Google Introduces Social Engagement Tracking in Webmaster Tools and Analytics

In Hot off the Press by Marius Badenhorst

Google last week announced the launch of 2 new social engagement reporting tools that have been included in Webmaster Tools and Google Analytics. This comes shortly after the launch of “Me on the Web”, Google +1 and Google+ which have been great motivators of getting more and more people to sign up to a Google account, effectively giving Google access to a lot of the information necessary for enabling social engagement tracking in Webmaster Tools and Google analytics.

Let’s take a brief look at the latest reporting tools introduced by Google:

1. Google +1 Metrics in Webmaster Tools

Google has introduced what they’ve called the “+1 Metrics” section to Webmaster Tools. This section essentially gives webmasters the ability to see how Google +1 is affecting the traffic coming into their site from Google’s SERPs. The +1 Metrics are split into 3 sections:

1.1 Search Impact: One is able to track how many impressions your +1’d pages have received and how many clickthrough’s you’ve had to your site as a result of these impressions.

1.2 Activity: With the Activity report, one is able track how many times any particular page on your website has been +1’d, either via buttons on your site, or buttons elsewhere such as Google search results or ads.

1.3 Audience Report: The audience report enables you to track different characteristics of people have previously +1’d a page on your website, via search engines or you site itself.

Below is a screenshot taken from the Google Analytics Blog of the new Webmaster Tools Metrics section:

2. Google analytics Social Engagement Plug-in

The Social Engagement Plug-in enables one to track social interaction on your website, across most key social platforms such as Google +1, Facebook, Twitter and Linkedin. If you are using the latest version of Google Analytics on your website, you will automatically be tracking Google +1 engagement, however for the remainder of the social platforms you will need to customize your JavaScript tracking script in order to analyze these.

The Social Engagement data can be found under the “Visitors” section of your analytics profile. As with Webmaster Tools, the Social Engagement Plug-in for analytics is also broken up into 3 different sections:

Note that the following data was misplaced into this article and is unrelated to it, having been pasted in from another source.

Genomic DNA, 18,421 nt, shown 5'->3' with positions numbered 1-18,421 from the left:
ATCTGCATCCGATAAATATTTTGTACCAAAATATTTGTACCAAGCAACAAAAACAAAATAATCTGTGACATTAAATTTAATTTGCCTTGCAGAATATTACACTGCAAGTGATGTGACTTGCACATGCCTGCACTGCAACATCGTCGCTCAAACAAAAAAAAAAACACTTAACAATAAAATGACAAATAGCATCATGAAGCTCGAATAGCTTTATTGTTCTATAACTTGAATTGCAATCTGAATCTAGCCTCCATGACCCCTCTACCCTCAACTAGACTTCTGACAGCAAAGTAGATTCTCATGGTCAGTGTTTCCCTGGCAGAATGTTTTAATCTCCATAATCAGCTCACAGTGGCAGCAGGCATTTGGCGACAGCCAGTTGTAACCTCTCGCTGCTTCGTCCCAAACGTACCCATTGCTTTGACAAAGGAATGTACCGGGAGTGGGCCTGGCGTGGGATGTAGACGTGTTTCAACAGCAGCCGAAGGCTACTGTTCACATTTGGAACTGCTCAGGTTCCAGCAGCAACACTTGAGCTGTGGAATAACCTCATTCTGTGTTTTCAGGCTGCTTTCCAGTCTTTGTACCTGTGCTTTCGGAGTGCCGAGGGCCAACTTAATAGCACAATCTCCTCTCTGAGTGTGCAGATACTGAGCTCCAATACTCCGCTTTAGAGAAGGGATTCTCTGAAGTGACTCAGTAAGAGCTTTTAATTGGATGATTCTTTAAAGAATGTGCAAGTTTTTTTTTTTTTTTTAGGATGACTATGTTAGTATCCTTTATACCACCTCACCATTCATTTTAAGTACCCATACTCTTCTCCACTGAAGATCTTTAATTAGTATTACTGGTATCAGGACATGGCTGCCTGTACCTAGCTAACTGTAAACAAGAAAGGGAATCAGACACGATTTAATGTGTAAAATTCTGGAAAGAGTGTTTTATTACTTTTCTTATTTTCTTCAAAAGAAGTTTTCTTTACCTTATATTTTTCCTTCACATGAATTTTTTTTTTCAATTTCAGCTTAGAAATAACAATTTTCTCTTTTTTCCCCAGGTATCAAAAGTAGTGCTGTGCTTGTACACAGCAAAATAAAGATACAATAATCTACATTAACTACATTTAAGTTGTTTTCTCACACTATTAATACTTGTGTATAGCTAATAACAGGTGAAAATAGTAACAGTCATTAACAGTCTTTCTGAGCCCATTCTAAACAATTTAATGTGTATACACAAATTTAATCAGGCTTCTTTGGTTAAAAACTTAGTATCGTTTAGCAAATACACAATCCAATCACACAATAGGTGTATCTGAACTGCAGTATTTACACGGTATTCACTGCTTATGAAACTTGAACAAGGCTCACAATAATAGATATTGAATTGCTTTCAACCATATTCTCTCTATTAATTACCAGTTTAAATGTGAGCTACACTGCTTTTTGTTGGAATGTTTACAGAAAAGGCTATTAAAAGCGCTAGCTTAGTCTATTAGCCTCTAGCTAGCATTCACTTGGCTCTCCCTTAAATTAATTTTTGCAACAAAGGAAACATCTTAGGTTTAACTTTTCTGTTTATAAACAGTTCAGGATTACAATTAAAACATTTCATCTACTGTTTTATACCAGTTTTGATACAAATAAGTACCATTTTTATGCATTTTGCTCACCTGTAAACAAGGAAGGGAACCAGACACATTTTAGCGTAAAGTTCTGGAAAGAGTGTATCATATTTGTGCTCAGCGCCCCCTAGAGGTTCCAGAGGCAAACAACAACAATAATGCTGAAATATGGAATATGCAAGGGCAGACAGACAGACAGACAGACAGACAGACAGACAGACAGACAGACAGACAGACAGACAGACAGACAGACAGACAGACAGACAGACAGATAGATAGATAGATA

2.1 Social Engagement: This section enables you to see the differences in behavior of people who share pages on your site via +1 or any other social platforms. You can for example see if people who share data convert better than those who don’t, or whether they spend more time on the site than “non-sharers”.

2.2 Social Actions: A well organized collection of data in one place that allows you to see exactly how many social actions have been taken on your site as a whole via the different social media platforms that you are tracking. You can for example see how many “likes” or “tweets” your site has received in its entirety.

2.3 Social Pages: The last of the social engagement tools allows you to see compare the social activity of individual pages and track which pages are being shared the most compared to the rest of the site.

Below is a screenshot of the Social Engagement Plug-in in Google Analytics, taken from the Google analytics blog:

All in all, this is an extremely useful addition to Google analytics which could have an interesting effect on the social media strategies that are being implemented and paid for around the world. Unfortunately there are many self proclaimed “Social Media Gurus” out there who are going to be challenged by the fact that the monetary worth and ROI of social media work is becoming more measurable by the day. No longer will ineffective social media strategies get away with not actually providing any worthy results for clients. Only the best in the game will be able to back up the investments their clients are making in them with some cold hard facts and measurable social media statistics.

Either way, this is a great new addition to social media that is sure to continue evolving over the next few months as Google gets an even tighter grasp on the measurement of social engagement.

About the Author

Marius Badenhorst